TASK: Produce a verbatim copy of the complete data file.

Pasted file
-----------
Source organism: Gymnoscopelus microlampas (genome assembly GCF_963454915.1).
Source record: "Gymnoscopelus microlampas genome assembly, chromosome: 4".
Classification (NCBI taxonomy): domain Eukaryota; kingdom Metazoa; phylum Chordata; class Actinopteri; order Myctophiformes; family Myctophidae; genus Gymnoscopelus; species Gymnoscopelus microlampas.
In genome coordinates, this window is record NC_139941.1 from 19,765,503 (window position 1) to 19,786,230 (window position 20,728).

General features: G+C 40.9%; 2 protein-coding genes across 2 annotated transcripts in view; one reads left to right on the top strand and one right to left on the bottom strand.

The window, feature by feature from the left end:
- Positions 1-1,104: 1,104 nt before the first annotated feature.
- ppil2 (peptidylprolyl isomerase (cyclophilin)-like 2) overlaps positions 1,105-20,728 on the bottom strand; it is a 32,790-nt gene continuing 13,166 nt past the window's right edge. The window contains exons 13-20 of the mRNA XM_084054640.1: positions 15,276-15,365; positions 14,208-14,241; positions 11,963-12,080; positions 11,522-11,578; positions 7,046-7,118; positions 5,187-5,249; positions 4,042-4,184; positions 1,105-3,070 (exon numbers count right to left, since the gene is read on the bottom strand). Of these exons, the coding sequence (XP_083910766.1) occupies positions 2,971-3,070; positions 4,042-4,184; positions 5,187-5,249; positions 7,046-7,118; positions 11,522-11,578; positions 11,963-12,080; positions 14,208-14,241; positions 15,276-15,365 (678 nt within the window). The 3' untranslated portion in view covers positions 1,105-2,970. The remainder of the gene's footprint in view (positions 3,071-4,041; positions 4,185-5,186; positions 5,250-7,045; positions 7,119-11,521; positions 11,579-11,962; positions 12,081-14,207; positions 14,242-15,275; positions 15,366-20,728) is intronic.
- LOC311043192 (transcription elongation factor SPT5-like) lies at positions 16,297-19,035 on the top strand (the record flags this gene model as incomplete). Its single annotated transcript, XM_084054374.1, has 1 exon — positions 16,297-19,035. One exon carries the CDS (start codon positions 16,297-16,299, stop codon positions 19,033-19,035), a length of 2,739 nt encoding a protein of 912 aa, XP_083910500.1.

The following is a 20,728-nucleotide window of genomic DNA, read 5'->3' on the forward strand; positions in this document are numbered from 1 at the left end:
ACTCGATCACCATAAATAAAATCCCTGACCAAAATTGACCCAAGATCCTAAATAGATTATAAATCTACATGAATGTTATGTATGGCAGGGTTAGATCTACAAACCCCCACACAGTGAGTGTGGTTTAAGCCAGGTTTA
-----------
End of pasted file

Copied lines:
Source organism: Gymnoscopelus microlampas (genome assembly GCF_963454915.1).
Source record: "Gymnoscopelus microlampas genome assembly, chromosome: 4".
Classification (NCBI taxonomy): domain Eukaryota; kingdom Metazoa; phylum Chordata; class Actinopteri; order Myctophiformes; family Myctophidae; genus Gymnoscopelus; species Gymnoscopelus microlampas.
In genome coordinates, this window is record NC_139941.1 from 19,765,503 (window position 1) to 19,786,230 (window position 20,728).

General features: G+C 40.9%; 2 protein-coding genes across 2 annotated transcripts in view; one reads left to right on the top strand and one right to left on the bottom strand.

The window, feature by feature from the left end:
- Positions 1-1,104: 1,104 nt before the first annotated feature.
- ppil2 (peptidylprolyl isomerase (cyclophilin)-like 2) overlaps positions 1,105-20,728 on the bottom strand; it is a 32,790-nt gene continuing 13,166 nt past the window's right edge. The window contains exons 13-20 of the mRNA XM_084054640.1: positions 15,276-15,365; positions 14,208-14,241; positions 11,963-12,080; positions 11,522-11,578; positions 7,046-7,118; positions 5,187-5,249; positions 4,042-4,184; positions 1,105-3,070 (exon numbers count right to left, since the gene is read on the bottom strand). Of these exons, the coding sequence (XP_083910766.1) occupies positions 2,971-3,070; positions 4,042-4,184; positions 5,187-5,249; positions 7,046-7,118; positions 11,522-11,578; positions 11,963-12,080; positions 14,208-14,241; positions 15,276-15,365 (678 nt within the window). The 3' untranslated portion in view covers positions 1,105-2,970. The remainder of the gene's footprint in view (positions 3,071-4,041; positions 4,185-5,186; positions 5,250-7,045; positions 7,119-11,521; positions 11,579-11,962; positions 12,081-14,207; positions 14,242-15,275; positions 15,366-20,728) is intronic.
- LOC311043192 (transcription elongation factor SPT5-like) lies at positions 16,297-19,035 on the top strand (the record flags this gene model as incomplete). Its single annotated transcript, XM_084054374.1, has 1 exon — positions 16,297-19,035. One exon carries the CDS (start codon positions 16,297-16,299, stop codon positions 19,033-19,035), a length of 2,739 nt encoding a protein of 912 aa, XP_083910500.1.

The following is a 20,728-nucleotide window of genomic DNA, read 5'->3' on the forward strand; positions in this document are numbered from 1 at the left end:
ACTCGATCACCATAAATAAAATCCCTGACCAAAATTGACCCAAGATCCTAAATAGATTATAAATCTACATGAATGTTATGTATGGCAGGGTTAGATCTACAAACCCCCACACAGTGAGTGTGGTTTAAGCCAGGTTTA